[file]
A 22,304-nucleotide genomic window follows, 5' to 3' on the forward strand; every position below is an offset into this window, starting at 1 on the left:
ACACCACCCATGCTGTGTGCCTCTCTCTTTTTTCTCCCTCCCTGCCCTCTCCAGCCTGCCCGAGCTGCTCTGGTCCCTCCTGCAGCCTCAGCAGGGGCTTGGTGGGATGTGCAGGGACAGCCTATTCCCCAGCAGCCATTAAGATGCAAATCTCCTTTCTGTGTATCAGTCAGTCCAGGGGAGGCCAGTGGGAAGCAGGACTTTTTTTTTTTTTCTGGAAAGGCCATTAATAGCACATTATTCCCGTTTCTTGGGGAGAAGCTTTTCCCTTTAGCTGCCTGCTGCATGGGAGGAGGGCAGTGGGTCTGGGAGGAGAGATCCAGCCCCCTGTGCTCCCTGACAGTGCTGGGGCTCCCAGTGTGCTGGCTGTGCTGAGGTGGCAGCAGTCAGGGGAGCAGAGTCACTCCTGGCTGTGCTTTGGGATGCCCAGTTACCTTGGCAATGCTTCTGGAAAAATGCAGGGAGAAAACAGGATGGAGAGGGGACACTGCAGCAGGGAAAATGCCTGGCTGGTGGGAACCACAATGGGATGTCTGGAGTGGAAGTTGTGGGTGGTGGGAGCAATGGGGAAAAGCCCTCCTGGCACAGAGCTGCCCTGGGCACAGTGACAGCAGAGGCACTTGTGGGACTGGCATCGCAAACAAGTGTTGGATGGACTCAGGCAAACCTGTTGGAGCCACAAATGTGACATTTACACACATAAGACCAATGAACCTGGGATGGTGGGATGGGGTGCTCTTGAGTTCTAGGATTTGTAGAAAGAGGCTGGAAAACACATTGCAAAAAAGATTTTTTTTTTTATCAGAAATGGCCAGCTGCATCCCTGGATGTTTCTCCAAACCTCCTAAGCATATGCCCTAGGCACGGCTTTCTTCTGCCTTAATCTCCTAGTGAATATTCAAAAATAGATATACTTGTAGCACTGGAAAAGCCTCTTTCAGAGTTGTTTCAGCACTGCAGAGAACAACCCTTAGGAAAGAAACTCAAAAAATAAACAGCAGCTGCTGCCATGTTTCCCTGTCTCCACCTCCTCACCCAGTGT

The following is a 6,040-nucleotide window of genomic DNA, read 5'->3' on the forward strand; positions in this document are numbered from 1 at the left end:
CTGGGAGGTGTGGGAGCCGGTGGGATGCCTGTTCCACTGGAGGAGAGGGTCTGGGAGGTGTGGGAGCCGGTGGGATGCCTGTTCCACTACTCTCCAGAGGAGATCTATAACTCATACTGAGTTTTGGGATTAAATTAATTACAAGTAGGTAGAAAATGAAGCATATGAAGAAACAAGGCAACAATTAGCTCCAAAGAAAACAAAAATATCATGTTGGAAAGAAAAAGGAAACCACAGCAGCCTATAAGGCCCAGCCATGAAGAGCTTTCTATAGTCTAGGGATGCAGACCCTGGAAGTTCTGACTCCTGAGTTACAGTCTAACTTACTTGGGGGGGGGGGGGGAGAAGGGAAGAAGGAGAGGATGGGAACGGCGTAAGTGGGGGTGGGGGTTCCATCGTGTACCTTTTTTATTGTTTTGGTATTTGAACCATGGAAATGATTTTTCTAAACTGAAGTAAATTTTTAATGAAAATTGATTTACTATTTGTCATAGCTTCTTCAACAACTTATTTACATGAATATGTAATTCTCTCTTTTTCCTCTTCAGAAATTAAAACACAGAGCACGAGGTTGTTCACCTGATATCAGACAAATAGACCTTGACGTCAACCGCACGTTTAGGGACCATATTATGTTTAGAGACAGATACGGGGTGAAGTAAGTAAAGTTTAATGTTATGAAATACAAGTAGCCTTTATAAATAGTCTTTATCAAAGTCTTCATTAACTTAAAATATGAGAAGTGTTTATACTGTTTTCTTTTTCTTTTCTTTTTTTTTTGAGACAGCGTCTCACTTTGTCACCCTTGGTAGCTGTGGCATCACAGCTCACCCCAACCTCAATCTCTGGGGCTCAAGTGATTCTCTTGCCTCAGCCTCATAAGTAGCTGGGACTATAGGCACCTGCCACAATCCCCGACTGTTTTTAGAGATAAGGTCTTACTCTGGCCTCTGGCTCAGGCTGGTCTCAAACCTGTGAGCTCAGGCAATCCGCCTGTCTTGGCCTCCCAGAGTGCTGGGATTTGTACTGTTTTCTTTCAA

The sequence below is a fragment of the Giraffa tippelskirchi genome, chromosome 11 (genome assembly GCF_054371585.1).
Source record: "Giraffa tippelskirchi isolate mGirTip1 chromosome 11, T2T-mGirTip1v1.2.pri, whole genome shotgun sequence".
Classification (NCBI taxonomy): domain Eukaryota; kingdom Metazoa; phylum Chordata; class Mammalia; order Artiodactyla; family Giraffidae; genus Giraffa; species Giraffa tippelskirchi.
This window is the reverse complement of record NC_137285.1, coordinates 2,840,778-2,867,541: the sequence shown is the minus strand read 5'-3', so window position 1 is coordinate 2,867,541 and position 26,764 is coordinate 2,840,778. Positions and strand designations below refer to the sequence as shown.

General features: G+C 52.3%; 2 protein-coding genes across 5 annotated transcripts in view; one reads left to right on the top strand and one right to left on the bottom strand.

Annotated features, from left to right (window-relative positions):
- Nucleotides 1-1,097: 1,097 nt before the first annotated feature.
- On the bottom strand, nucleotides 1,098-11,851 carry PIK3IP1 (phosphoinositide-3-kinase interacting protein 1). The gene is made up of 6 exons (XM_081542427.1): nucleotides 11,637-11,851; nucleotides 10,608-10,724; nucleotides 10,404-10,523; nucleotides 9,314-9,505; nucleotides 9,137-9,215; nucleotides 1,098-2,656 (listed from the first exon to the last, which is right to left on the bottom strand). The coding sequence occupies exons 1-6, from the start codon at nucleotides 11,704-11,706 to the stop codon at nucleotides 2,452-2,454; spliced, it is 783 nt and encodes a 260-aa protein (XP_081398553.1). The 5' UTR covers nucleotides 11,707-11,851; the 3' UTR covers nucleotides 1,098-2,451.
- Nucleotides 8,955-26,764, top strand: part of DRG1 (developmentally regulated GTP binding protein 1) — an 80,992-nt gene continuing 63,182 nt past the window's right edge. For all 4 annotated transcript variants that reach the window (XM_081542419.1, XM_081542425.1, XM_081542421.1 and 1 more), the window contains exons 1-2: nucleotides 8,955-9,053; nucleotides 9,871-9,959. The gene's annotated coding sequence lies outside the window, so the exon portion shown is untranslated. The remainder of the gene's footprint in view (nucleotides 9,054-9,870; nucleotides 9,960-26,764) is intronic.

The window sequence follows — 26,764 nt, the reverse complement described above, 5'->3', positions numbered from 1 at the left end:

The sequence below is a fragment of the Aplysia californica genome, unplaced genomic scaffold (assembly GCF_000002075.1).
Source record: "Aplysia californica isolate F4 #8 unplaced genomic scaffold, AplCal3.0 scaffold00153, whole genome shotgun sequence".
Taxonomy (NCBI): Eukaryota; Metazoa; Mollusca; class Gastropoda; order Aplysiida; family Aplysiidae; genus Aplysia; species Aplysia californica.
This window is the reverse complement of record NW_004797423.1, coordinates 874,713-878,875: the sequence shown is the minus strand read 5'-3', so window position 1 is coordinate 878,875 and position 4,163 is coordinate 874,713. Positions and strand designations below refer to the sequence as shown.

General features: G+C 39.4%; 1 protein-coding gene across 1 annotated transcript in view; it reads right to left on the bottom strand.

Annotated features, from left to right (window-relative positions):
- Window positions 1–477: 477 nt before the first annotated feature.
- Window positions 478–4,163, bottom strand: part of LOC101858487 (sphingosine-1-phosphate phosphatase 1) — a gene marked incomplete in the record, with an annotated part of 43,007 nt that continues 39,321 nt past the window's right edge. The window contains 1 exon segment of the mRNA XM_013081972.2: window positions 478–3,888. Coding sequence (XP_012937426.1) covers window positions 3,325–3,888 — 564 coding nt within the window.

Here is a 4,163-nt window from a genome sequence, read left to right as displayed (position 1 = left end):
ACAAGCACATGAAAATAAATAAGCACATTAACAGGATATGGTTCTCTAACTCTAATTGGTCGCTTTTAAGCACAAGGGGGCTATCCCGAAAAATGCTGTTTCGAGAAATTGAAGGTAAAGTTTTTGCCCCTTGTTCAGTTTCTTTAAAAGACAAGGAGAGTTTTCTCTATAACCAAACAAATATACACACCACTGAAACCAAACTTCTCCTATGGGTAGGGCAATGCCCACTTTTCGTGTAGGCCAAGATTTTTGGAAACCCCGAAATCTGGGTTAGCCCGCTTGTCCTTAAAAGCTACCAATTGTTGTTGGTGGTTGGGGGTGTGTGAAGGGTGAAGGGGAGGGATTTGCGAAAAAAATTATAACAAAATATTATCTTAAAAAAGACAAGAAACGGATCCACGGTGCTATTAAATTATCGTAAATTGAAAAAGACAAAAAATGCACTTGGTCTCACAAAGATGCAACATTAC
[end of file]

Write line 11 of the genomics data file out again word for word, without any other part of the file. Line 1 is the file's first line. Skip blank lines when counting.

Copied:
- Nucleotides 1-1,097: 1,097 nt before the first annotated feature.